A brief history of the YA epistolary novel

Epistolary novels exploring the experiences of young people have a much longer history than you might think.

 
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Epistolary novels have always been popular with YA authors and readers. But what is the definition of an epistolary novel?

Simply put, it’s a novel written as a series of documents, usually letters. Other examples could include diary entries, newspaper clippings, etc. In recent years, YA authors have even composed books entirely of emails, text messages and social media posts. These books have been popular with readers ever since humans started writing novels.

One book that caught a lot of attention way back when it was published in 1740 (considered by some to be the first novel in English) was Samuel Richardson’s Pamela; or Virtue Rewarded (the densest novel I’ve ever had the pleasure of DNFing), a book that featured a series of “familiar letters from a beautiful young damsel to her parents.”

Title page of Pamela; or Virtue Rewarded


Although it was written centuries before anyone had ever uttered the term “teenager” or “young adult,” Richardson captivated readers (at least readers in his day) by sharing the inner thoughts and feelings of a young person through letter writing. 

This form of storytelling was especially intriguing as it allowed him to give direct insight into Pamela’s inner thoughts and feelings, something that was innovative for its time. Part of what made Pamela so popular was Richardson’s willingness to openly address controversial topics like “virtue” and “religion.”

This pattern has been discovered and rediscovered, written and rewritten by young adult authors in more modern times.

This pattern has been discovered and rediscovered, written and rewritten by young adult authors in more modern times. Go Ask Alice, a popular best seller of the 1970s, was written in diary form and contained the “anonymous” experiences of a 15-year-old girl who develops a drug addiction and runs away from home. In the 1980s, Beverly Cleary, a popular writer for young readers, wrote Dear Mr. Henshaw, in which a young boy writes letters to his favorite author sharing his feelings about his parents’ divorce.

Released in 1999, one of the most well known and influential works of YA fiction ever written was penned as a series of letters written to an anonymous friend. In The Perks of Being a Wallflower by Stephen Chbosky, protagonist Charlie opens up about his experiences dealing with mental illness and abuse. The honesty and openness with which Charlie writes his letters is part of why the book has continued to connect with young readers across decades.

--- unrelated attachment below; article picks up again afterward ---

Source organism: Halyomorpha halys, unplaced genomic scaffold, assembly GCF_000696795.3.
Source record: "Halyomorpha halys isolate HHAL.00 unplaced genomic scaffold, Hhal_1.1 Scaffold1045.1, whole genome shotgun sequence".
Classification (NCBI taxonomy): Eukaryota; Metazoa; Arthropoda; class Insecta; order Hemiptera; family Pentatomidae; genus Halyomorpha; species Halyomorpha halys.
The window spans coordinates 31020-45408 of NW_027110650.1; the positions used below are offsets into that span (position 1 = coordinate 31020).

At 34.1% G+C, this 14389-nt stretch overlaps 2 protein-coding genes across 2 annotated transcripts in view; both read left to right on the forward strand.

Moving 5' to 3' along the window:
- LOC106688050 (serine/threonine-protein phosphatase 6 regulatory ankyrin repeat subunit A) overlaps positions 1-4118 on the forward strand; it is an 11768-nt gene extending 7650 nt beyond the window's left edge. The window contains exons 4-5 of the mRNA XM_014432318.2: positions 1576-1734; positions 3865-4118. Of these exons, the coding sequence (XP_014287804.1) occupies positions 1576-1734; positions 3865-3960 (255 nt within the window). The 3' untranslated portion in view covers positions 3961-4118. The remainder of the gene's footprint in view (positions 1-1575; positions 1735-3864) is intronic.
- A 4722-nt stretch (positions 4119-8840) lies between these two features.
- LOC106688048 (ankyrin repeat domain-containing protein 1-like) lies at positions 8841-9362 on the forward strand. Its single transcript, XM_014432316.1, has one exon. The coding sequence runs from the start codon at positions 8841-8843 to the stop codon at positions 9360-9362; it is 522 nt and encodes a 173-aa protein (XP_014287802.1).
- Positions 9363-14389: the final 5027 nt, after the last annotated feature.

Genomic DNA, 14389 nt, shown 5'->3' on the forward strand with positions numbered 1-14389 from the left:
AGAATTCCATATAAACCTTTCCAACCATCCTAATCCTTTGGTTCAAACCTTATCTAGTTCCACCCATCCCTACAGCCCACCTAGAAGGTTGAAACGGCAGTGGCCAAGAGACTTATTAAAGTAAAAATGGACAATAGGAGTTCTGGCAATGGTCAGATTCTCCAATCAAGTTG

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Cover of ‘Dear Rachel Maddow’ by Adrienne Kisner (Feiwel & Friends)

In most recent history, YA authors have continued to use letter writing to help readers step right into the thoughts and experiences of their protagonists. Just like in previous decades, these letters have been a way for authors to address difficult and important topics on the minds of young readers. 

In 2017, Dear Martin by Nic Stone included letters written by a Justyce McAllister to Dr. Martin Luther King Jr. expressing the pain he feels facing everyday racism from classmates and the police. In 2018, Dear Rachel Maddow by Adrienne Kisner incorporates humor into the e-mails protagonist Brynn Haper sends to MSNBC political analyst Rachel Maddow asking for advice on how to deal with death, politics and sexuality. 

So there you have it. From 1740 to 2020, the epistolary novel has been an important part of literature written for and about young people. 

Why do you think epistolary novels have continued on in popularity with young readers? What is your favorite YA epistolary novel?

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Spencer is a recent graduate from the University of Calgary where he studied English Literature and Education. He reads, researches and writes about Children's and Young Adult Literature.

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